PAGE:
Internal-combustion automobiles began to appear in northwestern Kawartha Lakes a few years after the turn of the twentieth century – often navigating less-than-ideal roads to reach their destinations.
Among the first cars to cruise through the village of Kirkfield were those owned by William Mackenzie, a local resident who had made his fortune in railway building. In 1908, the Mackenzie family replaced their three year-old 30 horsepower Daimler with an 80 horsepower model from the same manufacturer. The Lindsay Weekly Free Press praised the Daimler “as the finest automobile used in the world, and is exclusively used by the crowned heads, dukes and princes.”
Early cars were expensive, and few could afford them. They became status symbols, reflecting the privileged place their owners had in society. “To the south was a great stretch of pastoral land black with vehicles ranging from aristocratic automobiles to the humblest farmer’s rig,” reported the Weekly Free Press on July 12, 1907 in its coverage of the Kirkfield lift lock’s grand opening. Cars, the Weekly Free Press implied, were out of reach to all but those occupying Canada’s upper class.
All of this changed when Henry Ford (1863-1947) introduced his Model “T” in 1908. The “Tin Lizzie,” as it was sometimes called, was affordable enough for anyone to buy and they soon began appearing throughout northwestern Kawartha Lakes.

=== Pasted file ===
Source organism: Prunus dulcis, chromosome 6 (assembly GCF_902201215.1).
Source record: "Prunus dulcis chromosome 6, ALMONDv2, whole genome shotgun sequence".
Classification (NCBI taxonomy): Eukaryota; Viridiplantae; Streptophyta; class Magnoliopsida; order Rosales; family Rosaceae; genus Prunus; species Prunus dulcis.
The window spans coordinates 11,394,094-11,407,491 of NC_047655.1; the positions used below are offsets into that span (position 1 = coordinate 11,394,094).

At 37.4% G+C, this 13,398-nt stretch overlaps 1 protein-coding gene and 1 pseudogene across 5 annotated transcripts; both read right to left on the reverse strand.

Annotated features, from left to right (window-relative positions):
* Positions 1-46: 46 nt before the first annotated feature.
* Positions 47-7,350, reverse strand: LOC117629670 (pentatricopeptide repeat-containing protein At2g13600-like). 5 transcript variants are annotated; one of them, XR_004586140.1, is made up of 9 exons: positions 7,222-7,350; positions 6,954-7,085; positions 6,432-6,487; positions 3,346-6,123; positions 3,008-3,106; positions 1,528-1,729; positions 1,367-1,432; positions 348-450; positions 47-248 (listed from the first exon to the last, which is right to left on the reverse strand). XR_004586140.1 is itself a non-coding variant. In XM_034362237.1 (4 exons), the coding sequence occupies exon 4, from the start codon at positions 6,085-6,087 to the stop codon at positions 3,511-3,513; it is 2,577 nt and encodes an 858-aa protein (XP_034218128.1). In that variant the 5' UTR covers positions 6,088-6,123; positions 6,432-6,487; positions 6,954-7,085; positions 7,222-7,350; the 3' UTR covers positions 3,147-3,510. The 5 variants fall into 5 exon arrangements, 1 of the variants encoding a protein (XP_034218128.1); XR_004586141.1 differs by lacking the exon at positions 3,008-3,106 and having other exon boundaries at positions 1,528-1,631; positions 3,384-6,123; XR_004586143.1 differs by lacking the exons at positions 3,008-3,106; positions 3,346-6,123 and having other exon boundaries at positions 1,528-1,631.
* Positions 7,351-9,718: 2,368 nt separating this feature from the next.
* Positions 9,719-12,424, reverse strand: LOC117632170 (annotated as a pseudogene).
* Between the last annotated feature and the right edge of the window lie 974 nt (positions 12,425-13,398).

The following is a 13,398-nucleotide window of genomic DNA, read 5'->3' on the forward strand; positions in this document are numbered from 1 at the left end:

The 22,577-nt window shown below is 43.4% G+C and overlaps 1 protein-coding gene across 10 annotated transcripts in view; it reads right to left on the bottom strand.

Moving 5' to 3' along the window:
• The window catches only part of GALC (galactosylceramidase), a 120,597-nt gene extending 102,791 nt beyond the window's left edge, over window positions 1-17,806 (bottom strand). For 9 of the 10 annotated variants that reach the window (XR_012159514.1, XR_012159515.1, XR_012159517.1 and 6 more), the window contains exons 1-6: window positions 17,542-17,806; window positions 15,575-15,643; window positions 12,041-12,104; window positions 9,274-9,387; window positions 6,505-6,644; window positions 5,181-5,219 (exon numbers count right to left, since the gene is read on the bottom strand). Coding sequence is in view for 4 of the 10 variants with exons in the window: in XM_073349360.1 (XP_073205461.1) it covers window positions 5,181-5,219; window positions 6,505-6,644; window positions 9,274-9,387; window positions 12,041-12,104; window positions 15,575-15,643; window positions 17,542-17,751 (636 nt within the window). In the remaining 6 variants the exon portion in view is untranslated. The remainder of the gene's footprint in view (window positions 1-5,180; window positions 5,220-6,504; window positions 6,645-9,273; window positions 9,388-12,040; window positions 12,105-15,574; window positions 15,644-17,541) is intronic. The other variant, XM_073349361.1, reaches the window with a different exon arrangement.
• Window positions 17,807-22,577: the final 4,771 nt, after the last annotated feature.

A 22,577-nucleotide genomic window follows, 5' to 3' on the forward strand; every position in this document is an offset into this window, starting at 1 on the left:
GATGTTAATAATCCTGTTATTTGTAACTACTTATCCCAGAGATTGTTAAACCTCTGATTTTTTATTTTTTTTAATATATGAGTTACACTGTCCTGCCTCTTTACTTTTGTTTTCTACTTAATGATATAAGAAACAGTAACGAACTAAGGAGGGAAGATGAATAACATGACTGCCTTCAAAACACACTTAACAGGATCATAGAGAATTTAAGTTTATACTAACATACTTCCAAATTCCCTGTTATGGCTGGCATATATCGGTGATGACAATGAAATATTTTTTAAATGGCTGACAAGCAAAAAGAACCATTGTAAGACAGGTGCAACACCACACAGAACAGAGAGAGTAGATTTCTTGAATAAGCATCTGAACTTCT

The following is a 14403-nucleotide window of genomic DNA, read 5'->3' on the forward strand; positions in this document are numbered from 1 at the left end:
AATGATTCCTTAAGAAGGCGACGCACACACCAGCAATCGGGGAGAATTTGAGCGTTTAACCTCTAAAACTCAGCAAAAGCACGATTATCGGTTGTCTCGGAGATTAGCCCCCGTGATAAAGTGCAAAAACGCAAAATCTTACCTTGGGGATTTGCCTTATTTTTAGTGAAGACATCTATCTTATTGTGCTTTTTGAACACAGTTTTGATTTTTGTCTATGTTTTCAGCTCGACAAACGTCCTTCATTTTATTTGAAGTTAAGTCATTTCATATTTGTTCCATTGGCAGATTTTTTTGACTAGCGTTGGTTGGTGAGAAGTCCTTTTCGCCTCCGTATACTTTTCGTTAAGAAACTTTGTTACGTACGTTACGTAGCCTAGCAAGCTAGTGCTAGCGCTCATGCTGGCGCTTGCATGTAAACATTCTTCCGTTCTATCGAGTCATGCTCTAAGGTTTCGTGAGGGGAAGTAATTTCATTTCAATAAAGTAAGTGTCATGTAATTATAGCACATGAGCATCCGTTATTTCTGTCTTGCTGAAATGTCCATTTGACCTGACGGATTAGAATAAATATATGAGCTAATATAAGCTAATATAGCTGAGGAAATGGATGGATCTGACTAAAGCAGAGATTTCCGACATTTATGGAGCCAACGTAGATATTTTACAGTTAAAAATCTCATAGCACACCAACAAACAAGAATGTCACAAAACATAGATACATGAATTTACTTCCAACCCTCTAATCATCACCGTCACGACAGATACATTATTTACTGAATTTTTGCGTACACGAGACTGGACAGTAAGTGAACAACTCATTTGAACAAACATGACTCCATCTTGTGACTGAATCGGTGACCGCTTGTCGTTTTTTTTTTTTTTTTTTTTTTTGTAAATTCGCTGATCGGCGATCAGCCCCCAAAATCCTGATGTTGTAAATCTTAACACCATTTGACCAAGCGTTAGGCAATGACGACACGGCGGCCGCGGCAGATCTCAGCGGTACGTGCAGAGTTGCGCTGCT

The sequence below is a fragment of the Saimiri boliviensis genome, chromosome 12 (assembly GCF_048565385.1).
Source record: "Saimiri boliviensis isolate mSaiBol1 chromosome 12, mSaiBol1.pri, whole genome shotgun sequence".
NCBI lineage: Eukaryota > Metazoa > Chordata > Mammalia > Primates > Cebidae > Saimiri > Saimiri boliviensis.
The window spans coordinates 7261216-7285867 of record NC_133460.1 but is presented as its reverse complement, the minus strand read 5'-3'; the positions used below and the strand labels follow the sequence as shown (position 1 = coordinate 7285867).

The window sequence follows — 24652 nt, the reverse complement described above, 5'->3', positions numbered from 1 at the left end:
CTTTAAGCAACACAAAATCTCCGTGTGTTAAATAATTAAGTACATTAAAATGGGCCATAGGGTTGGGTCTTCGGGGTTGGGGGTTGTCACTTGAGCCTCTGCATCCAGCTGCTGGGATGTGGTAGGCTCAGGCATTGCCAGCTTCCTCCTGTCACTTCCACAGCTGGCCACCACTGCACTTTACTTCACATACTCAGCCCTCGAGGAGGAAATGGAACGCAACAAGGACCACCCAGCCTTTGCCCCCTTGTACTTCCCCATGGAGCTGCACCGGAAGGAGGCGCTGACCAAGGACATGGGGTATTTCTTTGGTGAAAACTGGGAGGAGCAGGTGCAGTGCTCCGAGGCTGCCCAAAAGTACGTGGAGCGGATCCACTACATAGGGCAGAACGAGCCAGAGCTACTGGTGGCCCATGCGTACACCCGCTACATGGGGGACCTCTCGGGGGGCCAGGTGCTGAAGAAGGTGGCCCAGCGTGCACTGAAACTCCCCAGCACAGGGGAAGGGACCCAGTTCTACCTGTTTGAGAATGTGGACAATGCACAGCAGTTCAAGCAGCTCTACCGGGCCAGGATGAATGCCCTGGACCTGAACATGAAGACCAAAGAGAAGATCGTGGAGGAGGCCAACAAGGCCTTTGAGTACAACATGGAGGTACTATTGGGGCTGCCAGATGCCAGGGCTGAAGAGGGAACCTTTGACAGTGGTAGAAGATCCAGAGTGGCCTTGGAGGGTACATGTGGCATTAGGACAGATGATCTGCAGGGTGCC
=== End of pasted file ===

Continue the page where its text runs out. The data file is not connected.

Canada’s growing automotive industry touched Kawartha Lakes in many ways.
The J.A. Fitzsimmons Auto Body Company relocated to Lindsay in 1913 and soon occupied an 11,000 square-foot factory. James McQuarrie, who grew up on a farm south of Bolsover, gave up his career as a schoolteacher and joined the sales force of the Russell Motor Car Co., eventually travelling across the country to set up dealerships. Entrepreneurs built garages throughout northwestern Kawartha Lakes to serve budding motorists.
Although the car made a significant impact on the local economy, it was not without controversy. The cars scared horses and, if driven dangerously, were a threat to public safety. Bylaws were drawn up to ensure that motorists could harmoniously coexist with pedestrians and horses.
Still, there could be no question that the car was transforming life for the residents of northwestern Kawartha Lakes. Tourism would never be the same again.
Automobiles are very numerous on our highways at present. The farmers have no love for these dust-raisers and say things about them that we won’t repeat.
– Lindsay Watchman Warder June 9, 1910, Pg. 10